I really like the combo of the Bikesdirect one. I think a geared bike for snow riding makes sense. I am not sure what I would need one for in NC but it sure looks fun for the snow.

    • stumpyfsr

      These bikes have limits due to snow depth and consistency. From my experience it sinks in a foot of slushy snow (3.8 tire). They really shine on sand, mud, loose gravel etc. Still, fatbike brought me to places where normal bike won’t.
      You should try one on the local singletrack – wide tires provide so much traction that leaning in that sharp turn feels like cheating compared to traditional wheels.

    • stumpyfsr

      Exactly, @maddslacker. Fatbikes are fun on dry trails too.

  • jmdesign

    Bikesdirect still have some FB4 Comp and Elite model fatbikes available for ordering!

  • Ironked

    I just heard about the Walmart Mongoose Beast last week after seeing one on the street. There was a guy riding one around the racks in Walmart last night. Looked clownish, cruiser tires. Googled it. There are bike modders buying them just to play with. They acknowledge that quality is low, but what they do with them as cheap raw material is a hoot.

  • Fred Cotterell

    I have been a mountain biker for 28 years. I* have ridden many different models and owned quite a few. I currently own and ride a Gravity Bullseye Monster. It is My daily ride, ride as I do not own a car. I use it for everything. In fact I ride trails six days a week in an effort to loose weight.
    Monster has held up in the four months I have had it. It hassn’t had any mechanical problems and my only issue is the tires. which I plan on replacing in December.
    It has a really nice ride and it handles very well on the dirt. I chose the matte black model and the finish is great. The Sram x4 deraiuer works without a hitch.
    I hope you review this bike as a beginner’s model

  • John Lutterman

    Anyone know anything about the Mongoose “Compac” kid’s 20″ fat bike? Looks similar to the Massif, but the Compac comes with knobby tires (mandatory for riding in the snow) instead of the cruiser-slicks on the Massif. Am thinking about getting one for my nephew.

  • Amanda Swal

    I would like a recommendation for a Florida trail rider. I live in the north central area of Florida and we do have bike trails here. The altitude and ruggedness is probably what most of you consider a bunny hill. I did get a Mongoose Beast as a trial and I like the idea that it is all terrain. I used to have a mtn bike and a beach cruiser but I want to minimize. I no longer attend the gym spin classes and want to ride outdoors more. After some time riding this bike (I’m not taking it off road as I can tell it would be cumbersome, previously owned a Jamis for trails, I can tell the difference) what bike under 1k would you recommend best for a Florida trail?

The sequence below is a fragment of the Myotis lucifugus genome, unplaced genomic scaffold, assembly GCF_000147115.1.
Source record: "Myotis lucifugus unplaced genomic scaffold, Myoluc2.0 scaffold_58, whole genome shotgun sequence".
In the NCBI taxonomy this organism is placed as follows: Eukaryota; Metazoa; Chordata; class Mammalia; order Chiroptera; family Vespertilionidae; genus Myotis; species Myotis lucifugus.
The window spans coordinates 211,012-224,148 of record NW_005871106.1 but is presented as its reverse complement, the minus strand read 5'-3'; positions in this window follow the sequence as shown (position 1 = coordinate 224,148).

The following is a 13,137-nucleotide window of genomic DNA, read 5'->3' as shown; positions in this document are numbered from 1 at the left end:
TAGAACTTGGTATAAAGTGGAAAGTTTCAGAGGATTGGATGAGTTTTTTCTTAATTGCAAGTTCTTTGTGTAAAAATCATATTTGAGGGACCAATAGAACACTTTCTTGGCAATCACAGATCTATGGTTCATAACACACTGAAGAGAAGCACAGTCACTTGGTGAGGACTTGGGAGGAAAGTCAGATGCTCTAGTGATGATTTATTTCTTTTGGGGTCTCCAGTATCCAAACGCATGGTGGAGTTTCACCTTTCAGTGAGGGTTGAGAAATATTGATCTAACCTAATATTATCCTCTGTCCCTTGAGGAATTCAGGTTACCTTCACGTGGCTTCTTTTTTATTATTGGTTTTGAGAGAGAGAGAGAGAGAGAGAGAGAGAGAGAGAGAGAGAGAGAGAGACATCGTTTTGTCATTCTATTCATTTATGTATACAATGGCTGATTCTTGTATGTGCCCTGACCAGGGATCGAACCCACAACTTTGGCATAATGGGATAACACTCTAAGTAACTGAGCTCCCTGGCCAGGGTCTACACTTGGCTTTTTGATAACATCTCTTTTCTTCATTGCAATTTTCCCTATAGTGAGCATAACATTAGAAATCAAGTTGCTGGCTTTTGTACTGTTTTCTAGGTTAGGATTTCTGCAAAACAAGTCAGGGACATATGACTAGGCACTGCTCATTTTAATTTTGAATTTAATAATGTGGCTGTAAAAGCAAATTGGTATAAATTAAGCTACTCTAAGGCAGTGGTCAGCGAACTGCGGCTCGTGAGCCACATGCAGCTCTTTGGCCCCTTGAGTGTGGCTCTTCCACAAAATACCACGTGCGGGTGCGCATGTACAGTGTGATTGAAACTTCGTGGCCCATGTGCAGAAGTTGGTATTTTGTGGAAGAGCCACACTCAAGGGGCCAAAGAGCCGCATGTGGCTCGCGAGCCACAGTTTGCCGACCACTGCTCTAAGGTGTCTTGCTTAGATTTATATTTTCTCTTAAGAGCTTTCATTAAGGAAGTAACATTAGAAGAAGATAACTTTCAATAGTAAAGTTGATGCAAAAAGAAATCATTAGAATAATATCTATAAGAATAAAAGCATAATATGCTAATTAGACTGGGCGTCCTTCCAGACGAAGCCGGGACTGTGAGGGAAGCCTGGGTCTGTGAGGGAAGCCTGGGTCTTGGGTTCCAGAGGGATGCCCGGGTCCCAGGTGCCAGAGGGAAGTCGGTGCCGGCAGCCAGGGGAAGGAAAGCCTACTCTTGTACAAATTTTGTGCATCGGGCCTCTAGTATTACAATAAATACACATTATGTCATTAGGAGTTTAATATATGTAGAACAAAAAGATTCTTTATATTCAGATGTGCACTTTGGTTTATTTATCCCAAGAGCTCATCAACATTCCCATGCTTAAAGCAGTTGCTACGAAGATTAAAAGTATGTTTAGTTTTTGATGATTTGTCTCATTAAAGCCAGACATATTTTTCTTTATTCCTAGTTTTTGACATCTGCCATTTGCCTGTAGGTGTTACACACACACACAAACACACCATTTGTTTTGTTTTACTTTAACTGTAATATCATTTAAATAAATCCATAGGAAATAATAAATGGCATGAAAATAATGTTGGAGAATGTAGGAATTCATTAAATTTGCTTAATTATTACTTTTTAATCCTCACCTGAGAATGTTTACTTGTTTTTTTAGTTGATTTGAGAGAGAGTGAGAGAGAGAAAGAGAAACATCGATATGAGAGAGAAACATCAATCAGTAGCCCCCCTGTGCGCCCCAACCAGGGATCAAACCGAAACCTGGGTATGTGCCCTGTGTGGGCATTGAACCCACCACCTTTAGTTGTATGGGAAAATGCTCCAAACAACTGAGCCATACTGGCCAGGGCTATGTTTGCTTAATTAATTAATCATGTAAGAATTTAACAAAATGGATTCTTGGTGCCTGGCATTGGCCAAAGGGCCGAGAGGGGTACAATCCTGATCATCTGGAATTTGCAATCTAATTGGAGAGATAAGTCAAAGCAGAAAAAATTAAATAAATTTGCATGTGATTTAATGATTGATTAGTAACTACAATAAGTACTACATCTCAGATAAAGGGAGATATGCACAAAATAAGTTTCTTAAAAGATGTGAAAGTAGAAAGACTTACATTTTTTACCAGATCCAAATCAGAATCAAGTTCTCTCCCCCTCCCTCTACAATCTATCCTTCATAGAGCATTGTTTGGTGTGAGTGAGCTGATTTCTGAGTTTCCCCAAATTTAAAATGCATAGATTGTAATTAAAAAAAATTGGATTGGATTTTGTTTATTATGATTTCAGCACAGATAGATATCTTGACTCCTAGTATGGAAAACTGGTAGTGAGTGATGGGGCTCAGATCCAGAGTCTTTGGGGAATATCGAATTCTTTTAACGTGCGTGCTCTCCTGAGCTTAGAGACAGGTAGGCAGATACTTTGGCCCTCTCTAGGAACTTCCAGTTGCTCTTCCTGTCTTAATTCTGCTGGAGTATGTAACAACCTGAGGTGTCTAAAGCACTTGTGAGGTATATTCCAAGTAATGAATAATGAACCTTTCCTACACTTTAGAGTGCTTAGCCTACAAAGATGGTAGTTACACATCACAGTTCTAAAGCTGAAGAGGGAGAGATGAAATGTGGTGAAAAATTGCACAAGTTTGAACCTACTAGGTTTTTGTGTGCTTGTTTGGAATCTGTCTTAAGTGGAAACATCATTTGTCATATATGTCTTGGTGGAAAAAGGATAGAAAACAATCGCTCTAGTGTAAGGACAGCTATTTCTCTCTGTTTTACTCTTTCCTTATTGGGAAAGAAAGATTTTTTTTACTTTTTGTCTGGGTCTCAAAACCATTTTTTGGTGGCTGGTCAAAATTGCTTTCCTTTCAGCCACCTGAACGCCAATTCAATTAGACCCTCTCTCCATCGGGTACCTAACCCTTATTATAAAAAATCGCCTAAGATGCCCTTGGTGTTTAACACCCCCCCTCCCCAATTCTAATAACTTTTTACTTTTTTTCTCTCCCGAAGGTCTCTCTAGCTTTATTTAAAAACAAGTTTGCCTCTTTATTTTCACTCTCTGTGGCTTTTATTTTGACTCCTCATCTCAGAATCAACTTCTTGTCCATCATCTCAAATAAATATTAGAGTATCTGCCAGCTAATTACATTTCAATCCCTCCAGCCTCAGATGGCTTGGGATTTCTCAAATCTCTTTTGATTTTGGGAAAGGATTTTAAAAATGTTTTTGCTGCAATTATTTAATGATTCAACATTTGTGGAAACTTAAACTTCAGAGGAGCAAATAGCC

• rmap01

      Greg, I – for one – appreciate the update. However, the Salsa Beargrease is completely outdated. For 2018, even the least expensive model comes with a carbon frame and a 1x drivetrain. With that said, the “entry level” Beargrease Carbon NX is priced @ $1,999 so it wouldn’t even make the budget bike list.

  • triton189

    Gravity bullseye monster got me into fat biking and I never regretted it. Swap the tires and tubes out and you have a fun inexpensive fattie!

  • budgetbiker

    Note that the BD Quigley is no longer sold due to issues with the frames cracking, poor design. Also note that some of these bikes can be found much cheaper than list price (i.e. Fuji and SE bikes in particular), I bought an F@R for $599 from Amazon (!!) and put on 1,300 miles before components just gave out.

    Off-brand carbon forks are a great upgrade for any of these bikes and can almost always be bought for under $100 from China. I’ve had good luck on three carbon forks I ordered from China, and they save a lot of weight. Note that carbon fat bike frames also start at $300 (it is cheaper to build up a carbon fat bike from an open mold frame than to buy one).

  • James Manning

    Looking to pick up 2-4 Fat Bikes for touring on beaches, city streets, gravel and light snow in the winter for around the $500 price point. This review was first written in 2013 wondering if there are any really solid options for what im looking for in 2018!

    • Jeff Barber

      This was completely revised just last year (2017) so most of the info should be up to date.

  • Phonebem

    I’ve spent the winter riding a Wendigo 2.3 (available for $750). While it’s no lightweight by any means, it’s a pretty good deal on a third bike to try snow riding. If you like it, the 5” tire capability make it highly upgradable. The 93mm wheels, while not light, allow a huge footprint for soft conditions.